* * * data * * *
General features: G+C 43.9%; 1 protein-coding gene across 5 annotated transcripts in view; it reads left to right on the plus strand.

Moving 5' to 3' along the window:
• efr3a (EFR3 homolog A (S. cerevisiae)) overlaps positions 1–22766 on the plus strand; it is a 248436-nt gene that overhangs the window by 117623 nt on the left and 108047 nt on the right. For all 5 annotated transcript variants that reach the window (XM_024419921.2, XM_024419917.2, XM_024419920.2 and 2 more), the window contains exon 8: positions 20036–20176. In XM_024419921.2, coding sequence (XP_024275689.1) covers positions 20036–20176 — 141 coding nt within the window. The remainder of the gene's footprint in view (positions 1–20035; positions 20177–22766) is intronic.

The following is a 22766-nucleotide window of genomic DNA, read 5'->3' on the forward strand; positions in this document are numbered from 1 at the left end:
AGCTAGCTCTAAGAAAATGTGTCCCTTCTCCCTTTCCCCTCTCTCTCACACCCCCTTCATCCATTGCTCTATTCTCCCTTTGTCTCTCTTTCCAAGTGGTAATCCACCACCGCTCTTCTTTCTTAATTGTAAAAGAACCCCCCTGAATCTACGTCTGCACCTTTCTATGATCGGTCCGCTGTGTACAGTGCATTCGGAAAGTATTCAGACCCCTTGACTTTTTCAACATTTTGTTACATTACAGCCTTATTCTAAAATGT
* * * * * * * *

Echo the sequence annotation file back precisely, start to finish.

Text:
General features: G+C 43.9%; 1 protein-coding gene across 5 annotated transcripts in view; it reads left to right on the plus strand.

Moving 5' to 3' along the window:
• efr3a (EFR3 homolog A (S. cerevisiae)) overlaps positions 1–22766 on the plus strand; it is a 248436-nt gene that overhangs the window by 117623 nt on the left and 108047 nt on the right. For all 5 annotated transcript variants that reach the window (XM_024419921.2, XM_024419917.2, XM_024419920.2 and 2 more), the window contains exon 8: positions 20036–20176. In XM_024419921.2, coding sequence (XP_024275689.1) covers positions 20036–20176 — 141 coding nt within the window. The remainder of the gene's footprint in view (positions 1–20035; positions 20177–22766) is intronic.

The following is a 22766-nucleotide window of genomic DNA, read 5'->3' on the forward strand; positions in this document are numbered from 1 at the left end:
AGCTAGCTCTAAGAAAATGTGTCCCTTCTCCCTTTCCCCTCTCTCTCACACCCCCTTCATCCATTGCTCTATTCTCCCTTTGTCTCTCTTTCCAAGTGGTAATCCACCACCGCTCTTCTTTCTTAATTGTAAAAGAACCCCCCTGAATCTACGTCTGCACCTTTCTATGATCGGTCCGCTGTGTACAGTGCATTCGGAAAGTATTCAGACCCCTTGACTTTTTCAACATTTTGTTACATTACAGCCTTATTCTAAAATGT